Reviewed by Randy Rosenthal
Usually, a memoir is written by someone who has survived to the twilight of their life, or has lived through either a traumatic or unique life experience, which they want to share with readers. The Scientists is different. Its author, N+1 co-founder Marco Roth, was born and raised in Manhattan’s cultural elite, and spent years doing nothing much other than reading, and living off his father’s inheritance. Who wants to read a memoir of a privileged, white, thirty-something year old New Yorker? You do.
The Roth family lived in an apartment on the Upper West Side, with windows overlooking the trees of Central Park. They had rooms with pianos and violins (Roth’s mother was once a professional pianist), an office cum laboratory (his father Eugene was a scientist), a kitchen table that fit eight, and held concerts in their living room once or twice a year. Marco attended private schools throughout his life; the Dalton school, a brief stint at Oberlin—which was to be the cause of the family rupture central to his book—and then Columbia and Yale. Roth goes to Paris, ostensibly to study with Derrida, but actually “to live.” Besides working at Shakespeare & Co in his late teenage years, Roth seems never to have had a job.
One would think Roth to be wealthy, if not rich, but his father corrects this erroneous idea, telling his young son that the Roths are solidly middle-class, unlike Marco’s private school peers. Great grandfather Roth was a peddler in Manhattan’s Lower East Side, and the Central Park West apartment was bought at a reasonable price with an inheritance, in a time when the neighborhood was still edgy. His parents are liberals who love knowledge and culture, not money-grubbing bankers. Like a 19th century Russian novel, money and class and wealth play major roles in the undertones of The Scientists, but the main reason why Roth wrote his memoir is because his father contracted HIV, and died of AIDS.
The story went that on one unfortuitous day, his father Eugene was careless and did not wear latex gloves when taking a blood sample from a patient, who was a junkie. When Eugene removed the syringe, the junkie twitched, and the needle slipped. The puncture in Eugene’s skin was said to be the cause of a bad case of Hepatitis B, and then the little known HIV virus. Such an unlucky and random accident is similar to how Barazov, in Turgenev’s Fathers and Sons, goes to perform an autopsy on a peasant who has died of typhus, cuts himself, and becomes infected.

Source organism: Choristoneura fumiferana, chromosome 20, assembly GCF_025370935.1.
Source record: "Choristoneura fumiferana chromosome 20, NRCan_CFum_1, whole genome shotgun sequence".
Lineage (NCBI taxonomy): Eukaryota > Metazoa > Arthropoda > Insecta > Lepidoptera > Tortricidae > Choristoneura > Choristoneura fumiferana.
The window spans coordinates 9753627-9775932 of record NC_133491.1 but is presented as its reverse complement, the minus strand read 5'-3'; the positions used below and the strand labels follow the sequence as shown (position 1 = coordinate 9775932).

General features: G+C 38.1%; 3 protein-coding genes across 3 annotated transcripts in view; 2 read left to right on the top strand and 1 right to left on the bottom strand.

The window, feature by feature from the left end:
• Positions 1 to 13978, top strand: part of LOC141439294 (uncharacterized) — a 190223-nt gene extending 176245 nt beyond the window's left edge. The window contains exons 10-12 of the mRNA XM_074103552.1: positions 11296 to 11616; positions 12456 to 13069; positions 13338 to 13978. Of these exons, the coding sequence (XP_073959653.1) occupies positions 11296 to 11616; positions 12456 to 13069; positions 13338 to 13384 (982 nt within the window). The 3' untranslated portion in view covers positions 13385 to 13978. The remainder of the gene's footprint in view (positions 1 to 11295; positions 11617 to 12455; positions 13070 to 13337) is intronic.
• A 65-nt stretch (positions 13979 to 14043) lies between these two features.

Eugene is at once admirable and despicable. With the typical expectations of an intellectual, Eugene trained his son to not be a Philistine, to love books, music, and knowledge, and to respect his Jewish heritage, without being a synagogue-attending Jew. While Roth was still in high school, he helped his father search for a cure for HIV, as if they were two heroic scientists fighting a battle against ignorance. For Roth, HIV was essentially a younger sibling, intertwined with every aspect of the household, “Blown-up photographs of lesions wound up on the table, a few places down from where we ate spaghetti Bolognese.” But the desires of father and son are often not the same, and young Marco erupts one day, breaking a set of dishes he had unloaded from the dishwasher not hours before, and he is sent to see a psychologist. After the disease has wasted his father away, Roth decides to forgo “the ivies” and attend Oberlin college in Ohio, against his father’s wishes. In an uncharacteristic, cruel display of power, his father threatens to disinherit Marco if he does not return to New York and attend Columbia. Later, Marco understands that this threat is a reenactment of scenes from Samuel Butler’s The Way of All Flesh, a book his father held dear. He also understands that this behavior of his father’s might actually not be uncharacteristic, that indeed, despite all one’s knowledge and culture and liberalism, Eugene still might never have gained emotional wisdom, and thus resorts to threats of financial abandonment rather than simply telling his son that he loves him, and wants his son to be close during the last years of his life. This nearly causes a break, but Marco succumbs, though by now he is aware of the hatred he has for his father.